|12||Describe how to perform intimate examinations – in particular the per rectum examination, including explanation, informed consent and use of a chaperone.||K|
|13||Demonstrate in simulation how to discuss intimate and personal medical details in a professional manner with patients.||P|
|14||Describe common sexually acquired infections, how they are diagnosed and treated, and principles of screening and contact tracing for STIs||K|
|15||Describe common infections of the GI, renal, gynaecological and nervous systems, and how they are diagnosed and treated.||K|
|16||Demonstrate appropriate use of initial and follow- up investigations||K|
|17||Communicate effectively and appropriately with patients and carers||T|
|18||Discuss common drugs used in common GI, renal, gynaecological and neurological conditions, their mechanisms of action and their side-effects/ interactions||K|
|19||Demonstrate how to perform a repeat prescription review with a patient with multi- morbidity||T|
|20||Discuss how the physician-patient relationship and good communication can influence compliance with medication and lifestyle changes.||T|
|21||Discuss principles promoting health and preventing disease, in particular healthy lifestyle issues such as smoking, alcohol consumption and diet.||K|
|22||Show knowledge of the British National Formulary and how to use it when deciding how to treat the above clinical systems.||K|
|23||Maintain an awareness of national and local guidelines||K|
|24||Demonstrate understanding of safety issues in patients with an episode of loss of consciousness, including when legal requirements to break patient confidentiality may become paramount. Compare and contrast this with giving information with relation to Child Protection legal requirements.||P|
|25||Describe techniques that assess community needs in relation to how services are provided||K|
|26||Discuss public health issues related to the cases studied in Module 3.||K|
|27||Show ability to use reflective thinking and writing to critically evaluate own practice to identify learning/ developmental needs and identify and utilise learning opportunities||C|
|28||Understand and value roles of other members of the health and social care team, with particular reference to the professional teams contributing to diabetes care and epilepsy care.||P|
|29||Show knowledge of other presentations from Section A1 of the matrix specification, allied to the cases in this module, and their investigation and management (Appendix 1).||K|
|30||Be able to insert a naso-gastric tube in simulation|
|31||Perform a urine dipstick test|
|32||Take a venous blood sample, using appropriate tubes for required tests|
|33||Learn how to perform PV examinations and how to take a cervical smear and swabs on a model|
|34||Undertake male and female urinary catheterisation in simulation|
C - Cognitive/analytical
K - Subject knowledge
T - Transferable skills
P - Professional/Practical skills
Overall student workload
Lecture Hours: 400
Methods of Teaching / Learning
The learning and teaching strategy:
The building of knowledge and understanding will be achieved by an integrated learning strategy in Year 1, centred around small group Case Based Learning, following a sequence of 18 virtual cases, that between them deliver the ‘life course’ from cradle to grave. Concurrently, they will spend one day/ week on clinical placement in a carefully selected GP surgery, learning in the workplace and meeting patients who illustrate and add to their learning from the virtual cases.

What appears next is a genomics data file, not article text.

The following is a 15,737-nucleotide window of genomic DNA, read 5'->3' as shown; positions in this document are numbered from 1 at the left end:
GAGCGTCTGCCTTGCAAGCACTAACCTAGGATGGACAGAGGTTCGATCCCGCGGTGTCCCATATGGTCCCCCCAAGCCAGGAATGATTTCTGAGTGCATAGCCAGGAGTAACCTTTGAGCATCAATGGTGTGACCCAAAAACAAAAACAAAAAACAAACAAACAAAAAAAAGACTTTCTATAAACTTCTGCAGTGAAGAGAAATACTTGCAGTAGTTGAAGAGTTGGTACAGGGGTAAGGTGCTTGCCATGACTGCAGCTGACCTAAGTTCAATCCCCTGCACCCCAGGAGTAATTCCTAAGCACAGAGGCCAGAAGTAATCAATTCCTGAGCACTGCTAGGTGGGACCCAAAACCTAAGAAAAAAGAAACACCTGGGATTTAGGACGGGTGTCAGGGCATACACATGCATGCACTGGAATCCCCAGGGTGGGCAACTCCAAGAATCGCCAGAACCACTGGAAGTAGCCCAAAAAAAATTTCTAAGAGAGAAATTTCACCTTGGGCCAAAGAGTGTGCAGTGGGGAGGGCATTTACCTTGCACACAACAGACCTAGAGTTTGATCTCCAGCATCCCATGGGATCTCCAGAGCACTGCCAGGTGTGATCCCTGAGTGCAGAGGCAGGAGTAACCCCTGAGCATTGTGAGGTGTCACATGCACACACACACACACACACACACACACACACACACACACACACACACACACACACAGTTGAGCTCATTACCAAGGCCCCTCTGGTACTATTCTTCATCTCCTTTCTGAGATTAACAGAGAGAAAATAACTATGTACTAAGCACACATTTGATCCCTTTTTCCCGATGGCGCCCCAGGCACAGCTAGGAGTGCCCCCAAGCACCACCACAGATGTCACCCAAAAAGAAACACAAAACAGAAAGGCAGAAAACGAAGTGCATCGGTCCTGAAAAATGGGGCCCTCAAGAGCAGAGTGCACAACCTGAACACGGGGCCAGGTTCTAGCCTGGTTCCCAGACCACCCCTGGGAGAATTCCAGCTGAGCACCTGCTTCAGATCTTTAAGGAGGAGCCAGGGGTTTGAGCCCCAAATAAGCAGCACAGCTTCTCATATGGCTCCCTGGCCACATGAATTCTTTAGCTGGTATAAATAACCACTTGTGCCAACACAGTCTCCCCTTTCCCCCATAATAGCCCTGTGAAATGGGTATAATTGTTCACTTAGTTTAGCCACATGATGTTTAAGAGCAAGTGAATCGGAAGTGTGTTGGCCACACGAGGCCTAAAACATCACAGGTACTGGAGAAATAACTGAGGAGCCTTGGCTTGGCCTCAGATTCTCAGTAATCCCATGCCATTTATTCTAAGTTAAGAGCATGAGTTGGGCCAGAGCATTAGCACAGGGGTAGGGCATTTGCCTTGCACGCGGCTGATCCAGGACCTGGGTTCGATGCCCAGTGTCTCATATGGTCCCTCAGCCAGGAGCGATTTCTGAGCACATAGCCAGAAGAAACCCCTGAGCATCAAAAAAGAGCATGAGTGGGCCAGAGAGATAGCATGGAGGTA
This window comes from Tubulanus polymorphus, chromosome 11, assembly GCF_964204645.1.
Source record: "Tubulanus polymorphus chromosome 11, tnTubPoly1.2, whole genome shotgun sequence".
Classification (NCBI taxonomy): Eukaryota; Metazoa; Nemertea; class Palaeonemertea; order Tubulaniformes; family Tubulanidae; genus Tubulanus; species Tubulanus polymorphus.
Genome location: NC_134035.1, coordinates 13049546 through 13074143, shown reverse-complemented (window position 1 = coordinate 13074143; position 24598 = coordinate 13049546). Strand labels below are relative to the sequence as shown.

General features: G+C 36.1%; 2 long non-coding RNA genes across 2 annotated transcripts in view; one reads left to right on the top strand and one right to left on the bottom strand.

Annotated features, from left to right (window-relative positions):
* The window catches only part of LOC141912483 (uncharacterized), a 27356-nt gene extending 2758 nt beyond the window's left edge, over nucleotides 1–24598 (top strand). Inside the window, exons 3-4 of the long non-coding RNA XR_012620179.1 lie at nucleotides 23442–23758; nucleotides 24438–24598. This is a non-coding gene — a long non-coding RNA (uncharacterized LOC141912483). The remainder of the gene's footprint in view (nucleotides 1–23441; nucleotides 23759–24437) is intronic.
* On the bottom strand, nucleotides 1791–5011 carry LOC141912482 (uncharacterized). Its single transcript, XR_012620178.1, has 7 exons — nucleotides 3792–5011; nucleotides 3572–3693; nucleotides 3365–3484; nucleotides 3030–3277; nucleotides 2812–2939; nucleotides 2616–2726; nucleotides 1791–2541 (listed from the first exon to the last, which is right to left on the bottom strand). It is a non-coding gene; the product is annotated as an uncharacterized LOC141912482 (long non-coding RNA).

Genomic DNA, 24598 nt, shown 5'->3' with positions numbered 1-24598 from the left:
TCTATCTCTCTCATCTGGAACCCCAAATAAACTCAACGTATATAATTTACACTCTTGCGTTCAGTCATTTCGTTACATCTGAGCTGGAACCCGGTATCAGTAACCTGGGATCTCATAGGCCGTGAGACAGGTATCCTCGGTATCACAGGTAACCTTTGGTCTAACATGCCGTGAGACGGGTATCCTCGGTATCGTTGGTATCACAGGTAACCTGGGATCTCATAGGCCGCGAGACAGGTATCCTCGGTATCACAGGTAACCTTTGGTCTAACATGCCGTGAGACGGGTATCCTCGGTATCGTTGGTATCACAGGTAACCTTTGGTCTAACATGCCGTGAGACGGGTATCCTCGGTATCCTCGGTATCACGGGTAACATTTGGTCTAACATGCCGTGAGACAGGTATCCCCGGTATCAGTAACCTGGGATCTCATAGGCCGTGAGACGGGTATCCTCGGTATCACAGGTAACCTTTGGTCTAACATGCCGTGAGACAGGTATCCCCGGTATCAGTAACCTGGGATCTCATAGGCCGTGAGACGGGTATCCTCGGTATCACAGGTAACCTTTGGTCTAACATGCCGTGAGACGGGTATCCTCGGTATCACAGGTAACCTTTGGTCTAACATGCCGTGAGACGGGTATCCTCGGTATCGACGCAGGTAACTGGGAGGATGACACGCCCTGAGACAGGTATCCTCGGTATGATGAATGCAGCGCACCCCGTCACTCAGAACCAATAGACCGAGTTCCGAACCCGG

In Year 2 a spiral curriculum design will ensure that learning from the cases and 1 day clinical placements in Year 1 is consolidated through a range of longer clinical placements in both Primary and Secondary Care, to include: Paediatrics, Obstetrics and Gynaecology, Acute Medicine, Surgery, Care of the Elderly, Psychiatry and General Practice.
The learning and teaching methods include:
Small group case based learning in Year 1 – each case lasts for 2 weeks. (4.5 hours/ week x 7 week)
Lectures (3-4 hours/ week x 10 weeks)
Practicals in Year 1, to revise and refresh biosciences learning in physiology (1.5 hours/ week x 10 weeks)
Clinical Anatomy and Physiology sessions, with visits to the Minimal Access Therapy Training Unit (MATTU), complementing in house clinical anatomy teaching based on models, clinical demonstrations, imaging and e learning. (1.5 hours/ week x 10 weeks)
Clinical Skills sessions in the Simulations Suite, to learn consultation skills as well as core procedural skills (3 hours/ week x 36 weeks)
Clinical Placements – in Year 1, these will be 1 day/ week in GP surgeries selected by HEKSS following GMC guidelines, where students will meet a variety of patients, including patients similar to their ‘virtual’ cases. (8 hours/ week x 7 weeks)
Independent study, guided by the small group case based learning (9 hours/ week x 10 weeks)
Indicated Lecture Hours (which may also include seminars, tutorials, workshops and other contact time) are approximate and may include in-class tests where one or more of these are an assessment on the module. In-class tests are scheduled/organised separately to taught content and will be published on to student personal timetables, where they apply to taken modules, as soon as they are finalised by central administration. This will usually be after the initial publication of the teaching timetable for the relevant semester.
Reading list for CASE BASED LIFE COURSE MEDICINE 3 : http://aspire.surrey.ac.uk/modules/pasm003
This module is only available for students undertaking the Physician Associate programme.
Programmes this module appears in
|Physician Associate Studies PGDip(YEAR LONG)||Year-long||Core||Each unit of assessment must be passed at 50% to pass the module|
Please note that the information detailed within this record is accurate at the time of publishing and may be subject to change. This record contains information for the most up to date version of the programme / module for the 2020/1 academic year.